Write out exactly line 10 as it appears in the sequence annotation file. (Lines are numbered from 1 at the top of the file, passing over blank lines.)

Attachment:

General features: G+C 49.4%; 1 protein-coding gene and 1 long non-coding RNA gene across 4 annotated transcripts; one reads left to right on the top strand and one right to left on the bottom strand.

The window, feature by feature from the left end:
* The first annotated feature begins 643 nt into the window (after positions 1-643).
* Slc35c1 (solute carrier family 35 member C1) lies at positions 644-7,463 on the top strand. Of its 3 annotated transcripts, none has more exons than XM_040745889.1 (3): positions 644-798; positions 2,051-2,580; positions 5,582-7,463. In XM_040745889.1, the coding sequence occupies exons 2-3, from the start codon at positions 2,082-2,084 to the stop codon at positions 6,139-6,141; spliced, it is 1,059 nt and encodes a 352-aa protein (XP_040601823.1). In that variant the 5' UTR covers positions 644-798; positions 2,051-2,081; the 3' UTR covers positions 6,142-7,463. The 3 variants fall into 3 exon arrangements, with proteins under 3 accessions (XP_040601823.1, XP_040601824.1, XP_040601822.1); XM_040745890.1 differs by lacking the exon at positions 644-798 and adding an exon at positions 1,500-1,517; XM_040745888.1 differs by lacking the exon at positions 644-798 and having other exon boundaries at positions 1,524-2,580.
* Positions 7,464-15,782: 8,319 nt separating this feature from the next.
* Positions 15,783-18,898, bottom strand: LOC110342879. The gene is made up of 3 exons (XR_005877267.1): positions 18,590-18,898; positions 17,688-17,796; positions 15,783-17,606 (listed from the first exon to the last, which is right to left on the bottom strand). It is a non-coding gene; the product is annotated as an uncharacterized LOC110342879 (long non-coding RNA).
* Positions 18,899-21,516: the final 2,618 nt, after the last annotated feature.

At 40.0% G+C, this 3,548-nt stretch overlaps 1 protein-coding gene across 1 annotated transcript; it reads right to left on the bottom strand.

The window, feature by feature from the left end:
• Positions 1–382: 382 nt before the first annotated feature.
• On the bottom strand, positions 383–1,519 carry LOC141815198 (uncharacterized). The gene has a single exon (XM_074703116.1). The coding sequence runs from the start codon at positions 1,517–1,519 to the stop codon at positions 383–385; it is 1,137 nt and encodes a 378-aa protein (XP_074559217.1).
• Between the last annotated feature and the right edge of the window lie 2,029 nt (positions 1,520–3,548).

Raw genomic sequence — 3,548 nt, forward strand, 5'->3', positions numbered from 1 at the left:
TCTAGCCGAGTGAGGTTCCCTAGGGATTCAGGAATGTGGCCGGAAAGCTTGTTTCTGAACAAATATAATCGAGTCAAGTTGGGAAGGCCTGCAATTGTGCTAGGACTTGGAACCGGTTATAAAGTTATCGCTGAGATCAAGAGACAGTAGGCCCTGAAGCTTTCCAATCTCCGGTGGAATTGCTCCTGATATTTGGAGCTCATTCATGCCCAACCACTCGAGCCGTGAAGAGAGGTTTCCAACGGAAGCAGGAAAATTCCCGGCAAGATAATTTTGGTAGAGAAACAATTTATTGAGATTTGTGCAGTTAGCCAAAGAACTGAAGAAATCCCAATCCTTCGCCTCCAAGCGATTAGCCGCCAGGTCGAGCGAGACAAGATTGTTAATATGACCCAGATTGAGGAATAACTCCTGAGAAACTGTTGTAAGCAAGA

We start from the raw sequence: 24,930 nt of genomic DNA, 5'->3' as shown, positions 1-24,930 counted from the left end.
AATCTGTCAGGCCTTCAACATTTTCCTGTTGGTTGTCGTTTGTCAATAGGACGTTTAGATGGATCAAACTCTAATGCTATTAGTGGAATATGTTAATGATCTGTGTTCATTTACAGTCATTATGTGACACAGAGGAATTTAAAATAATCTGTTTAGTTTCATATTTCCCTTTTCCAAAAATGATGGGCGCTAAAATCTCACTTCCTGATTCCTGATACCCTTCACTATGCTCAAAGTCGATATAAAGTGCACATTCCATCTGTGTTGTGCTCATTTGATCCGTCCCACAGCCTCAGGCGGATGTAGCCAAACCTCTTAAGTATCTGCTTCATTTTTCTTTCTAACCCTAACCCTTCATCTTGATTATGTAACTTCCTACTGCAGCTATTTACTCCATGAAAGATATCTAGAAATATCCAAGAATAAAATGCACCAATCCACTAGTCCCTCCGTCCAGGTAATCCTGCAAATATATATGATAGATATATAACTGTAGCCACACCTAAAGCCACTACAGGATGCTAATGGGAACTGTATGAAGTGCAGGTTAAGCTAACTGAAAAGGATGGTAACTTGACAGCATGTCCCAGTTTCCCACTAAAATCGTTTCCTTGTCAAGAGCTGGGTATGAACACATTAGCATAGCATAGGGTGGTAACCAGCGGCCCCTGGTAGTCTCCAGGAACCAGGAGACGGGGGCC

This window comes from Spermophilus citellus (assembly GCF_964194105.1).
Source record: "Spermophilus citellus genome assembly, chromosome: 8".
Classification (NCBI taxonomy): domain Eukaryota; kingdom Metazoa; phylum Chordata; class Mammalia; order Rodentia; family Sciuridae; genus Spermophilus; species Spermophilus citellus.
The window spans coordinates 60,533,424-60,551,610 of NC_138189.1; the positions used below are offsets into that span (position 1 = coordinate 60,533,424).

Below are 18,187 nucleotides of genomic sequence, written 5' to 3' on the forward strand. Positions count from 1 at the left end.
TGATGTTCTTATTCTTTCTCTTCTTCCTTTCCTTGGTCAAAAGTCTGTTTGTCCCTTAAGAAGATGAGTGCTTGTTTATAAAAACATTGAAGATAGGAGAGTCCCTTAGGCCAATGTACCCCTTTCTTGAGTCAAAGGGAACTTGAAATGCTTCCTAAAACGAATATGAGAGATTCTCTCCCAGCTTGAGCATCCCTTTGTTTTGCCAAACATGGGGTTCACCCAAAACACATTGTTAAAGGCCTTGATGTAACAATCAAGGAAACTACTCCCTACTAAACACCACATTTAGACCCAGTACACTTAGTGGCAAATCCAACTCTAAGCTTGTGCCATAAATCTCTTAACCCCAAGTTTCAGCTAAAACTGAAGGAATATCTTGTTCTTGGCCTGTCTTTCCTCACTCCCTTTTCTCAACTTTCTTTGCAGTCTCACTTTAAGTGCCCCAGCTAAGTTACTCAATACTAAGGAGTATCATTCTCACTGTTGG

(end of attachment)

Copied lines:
• Positions 1–382: 382 nt before the first annotated feature.